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Archive for July, 2014

16 binders_SAI 2014Sixteen densely packed binders in my office symbolize the years of Summer Ag Institutes (SAIs) we’ve conducted in DeKalb County. Each contains the intricate details of 40 hours of speakers, tours, and activities that make up this annual graduate course for teachers.

Planning an SAI means trying to accomplish several objectives at once. These include providing an overview of local agriculture; varying tours and speakers each year so teachers can repeat the course yet always learn something new; planning diverse class experiences tying to a central theme; and fitting in as many learning opportunities as possible without overwhelming or overtiring participants. All of these goals must be achieved while simultaneously meeting the needs of teachers from kindergarten through high school.

Some course components fall into place after a call or e-mail while others take days of planning. Either way, I seem to spend a lot of time agonizing over speaker, tour, and travel times while scribbling, erasing, and re-writing schedules.

This year there were 13 participants in our SAI. Is it worth doing all that work for just 13 teachers? SAI 2014 wind farmI believe it is. Here’s why.

It’s relevant. When you explore modern agriculture, connections to everyday life become obvious quickly. What does the language on a milk jug mean? If some packages of chicken say “raised without hormones,” does it mean some chickens are given hormones? Is there a difference between the corn we feed livestock and the corn in our freezer?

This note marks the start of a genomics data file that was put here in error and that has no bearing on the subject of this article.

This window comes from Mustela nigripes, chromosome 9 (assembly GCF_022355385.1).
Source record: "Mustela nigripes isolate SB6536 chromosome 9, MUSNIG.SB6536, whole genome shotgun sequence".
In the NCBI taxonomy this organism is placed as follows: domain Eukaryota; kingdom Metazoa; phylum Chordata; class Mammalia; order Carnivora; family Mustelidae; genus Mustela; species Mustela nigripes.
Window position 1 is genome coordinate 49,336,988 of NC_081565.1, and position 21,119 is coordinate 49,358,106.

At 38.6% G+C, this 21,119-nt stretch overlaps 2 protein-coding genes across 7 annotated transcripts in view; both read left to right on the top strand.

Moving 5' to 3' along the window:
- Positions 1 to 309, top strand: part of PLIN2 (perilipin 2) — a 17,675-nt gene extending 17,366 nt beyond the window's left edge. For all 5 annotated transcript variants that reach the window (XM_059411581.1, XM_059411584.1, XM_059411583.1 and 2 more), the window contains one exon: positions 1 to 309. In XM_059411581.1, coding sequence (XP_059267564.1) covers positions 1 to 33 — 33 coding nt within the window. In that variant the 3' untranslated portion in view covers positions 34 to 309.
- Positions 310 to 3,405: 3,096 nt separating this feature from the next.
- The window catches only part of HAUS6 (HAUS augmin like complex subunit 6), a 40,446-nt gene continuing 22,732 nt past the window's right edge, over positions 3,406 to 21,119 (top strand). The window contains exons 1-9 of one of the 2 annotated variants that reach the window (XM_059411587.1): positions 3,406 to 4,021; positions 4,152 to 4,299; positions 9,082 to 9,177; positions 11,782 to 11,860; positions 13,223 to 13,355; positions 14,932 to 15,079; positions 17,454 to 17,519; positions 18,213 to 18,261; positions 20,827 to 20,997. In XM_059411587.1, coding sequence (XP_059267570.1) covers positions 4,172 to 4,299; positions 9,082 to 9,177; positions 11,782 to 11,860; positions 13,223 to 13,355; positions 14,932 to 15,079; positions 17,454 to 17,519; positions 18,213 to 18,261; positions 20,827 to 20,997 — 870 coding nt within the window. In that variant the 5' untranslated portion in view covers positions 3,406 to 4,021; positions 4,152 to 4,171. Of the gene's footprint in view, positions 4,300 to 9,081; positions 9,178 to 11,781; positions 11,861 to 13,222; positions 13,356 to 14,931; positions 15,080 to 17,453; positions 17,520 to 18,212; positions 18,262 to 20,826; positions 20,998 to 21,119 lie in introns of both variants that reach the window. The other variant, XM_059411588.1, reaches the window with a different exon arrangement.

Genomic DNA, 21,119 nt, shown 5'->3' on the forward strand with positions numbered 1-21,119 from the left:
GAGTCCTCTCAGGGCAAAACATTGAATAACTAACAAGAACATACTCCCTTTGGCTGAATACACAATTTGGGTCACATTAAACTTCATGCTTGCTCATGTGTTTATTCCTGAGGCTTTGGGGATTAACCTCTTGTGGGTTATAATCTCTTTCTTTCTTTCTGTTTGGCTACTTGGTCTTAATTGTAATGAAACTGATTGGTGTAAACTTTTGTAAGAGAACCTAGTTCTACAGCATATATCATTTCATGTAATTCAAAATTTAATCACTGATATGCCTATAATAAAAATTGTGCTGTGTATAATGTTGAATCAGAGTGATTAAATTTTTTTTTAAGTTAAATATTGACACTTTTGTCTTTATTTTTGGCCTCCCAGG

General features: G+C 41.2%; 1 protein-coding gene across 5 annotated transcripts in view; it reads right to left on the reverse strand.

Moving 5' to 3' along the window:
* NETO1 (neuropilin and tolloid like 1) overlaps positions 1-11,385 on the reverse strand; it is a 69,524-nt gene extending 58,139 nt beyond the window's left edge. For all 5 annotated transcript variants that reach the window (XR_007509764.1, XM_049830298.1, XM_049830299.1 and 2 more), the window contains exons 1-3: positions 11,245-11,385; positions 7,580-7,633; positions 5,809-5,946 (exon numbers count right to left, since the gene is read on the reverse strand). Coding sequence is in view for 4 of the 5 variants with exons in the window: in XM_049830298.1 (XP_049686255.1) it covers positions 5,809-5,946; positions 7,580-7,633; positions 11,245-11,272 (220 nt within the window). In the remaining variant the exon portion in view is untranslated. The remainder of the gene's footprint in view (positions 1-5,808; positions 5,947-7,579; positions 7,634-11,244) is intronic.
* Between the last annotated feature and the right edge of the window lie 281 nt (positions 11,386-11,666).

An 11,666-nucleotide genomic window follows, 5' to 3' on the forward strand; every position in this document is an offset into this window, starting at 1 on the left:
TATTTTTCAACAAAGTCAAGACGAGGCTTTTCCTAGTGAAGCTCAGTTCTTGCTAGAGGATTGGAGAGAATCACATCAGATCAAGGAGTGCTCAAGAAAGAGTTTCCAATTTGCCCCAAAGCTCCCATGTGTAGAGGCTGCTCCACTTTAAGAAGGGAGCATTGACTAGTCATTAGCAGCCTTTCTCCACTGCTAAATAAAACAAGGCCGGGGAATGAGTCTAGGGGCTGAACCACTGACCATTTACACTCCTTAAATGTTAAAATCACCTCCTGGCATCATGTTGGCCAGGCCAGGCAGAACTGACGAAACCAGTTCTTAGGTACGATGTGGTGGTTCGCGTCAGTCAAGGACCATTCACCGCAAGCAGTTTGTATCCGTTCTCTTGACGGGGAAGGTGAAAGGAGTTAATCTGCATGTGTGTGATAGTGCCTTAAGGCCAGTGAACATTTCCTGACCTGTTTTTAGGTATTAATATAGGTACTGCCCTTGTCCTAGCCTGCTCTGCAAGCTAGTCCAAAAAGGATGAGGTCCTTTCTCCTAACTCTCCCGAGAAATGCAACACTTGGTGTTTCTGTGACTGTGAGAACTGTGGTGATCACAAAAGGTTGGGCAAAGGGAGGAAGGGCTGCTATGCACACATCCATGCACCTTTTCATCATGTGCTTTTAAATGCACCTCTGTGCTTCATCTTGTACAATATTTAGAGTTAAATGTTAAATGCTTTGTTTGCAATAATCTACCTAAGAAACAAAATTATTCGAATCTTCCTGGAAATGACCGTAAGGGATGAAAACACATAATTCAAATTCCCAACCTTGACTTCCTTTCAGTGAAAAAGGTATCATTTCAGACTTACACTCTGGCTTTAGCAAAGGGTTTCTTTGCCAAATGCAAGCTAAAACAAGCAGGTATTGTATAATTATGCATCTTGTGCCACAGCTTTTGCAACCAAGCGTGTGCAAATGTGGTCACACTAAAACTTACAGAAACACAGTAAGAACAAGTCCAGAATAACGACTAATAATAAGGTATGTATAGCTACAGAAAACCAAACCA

It’s interesting. Did you know that the harsh winter of 2013-2014 killed much of the winter wheat in the county? SAI teachers discovered that some local farmers grow wheat as a source of roughage for cattle and to provide field area for mid-summer application of manure. Do you know the different ways crops are genetically modified? SAI teachers compared traditional breeding, mutagenesis, RNA interference, and transgenics during a lively discussion of GMOs. C’mon, this stuff is fascinating!

It’s transformative. At the end of each class meeting, I distribute “guided” journal instructions for teachers to share their reactions and reflect on how they might incorporate what they learned in their own classroom teaching. Time after time, the responses reveal a profound impact on teachers’ perspectives. Here’s an example: “The love, care, dedication, and hard work [farmers] do day in and day out without a day off to take care of all of us… is truly worthy of being honored!” And another: “It never occurred to me how many career opportunities there are in agriculture. The way technology has become such an intricate part of agriculture is amazing.” DSC_3083

It reaches far beyond the participants. One teacher impacts many students… year after year. Our SAI teachers take their new first-hand agricultural knowledge back to their classrooms. It’s one thing to read about harvest in a textbook, and quite another to hear your teacher describe what it’s like to climb into an enormous combine and see all the technology farmers have at their fingertips. In the end, though, when it comes to evaluating the Summer Ag Institute, the participants say it best. As one tired, but pleased teacher said as she got off the tour bus, “I’ve learned more this week than I have in ages.”


This post appeared as the “Stray Kernels” column in the July 2014 issue of DeKalb County Farm Bureau’s Connections magazine.

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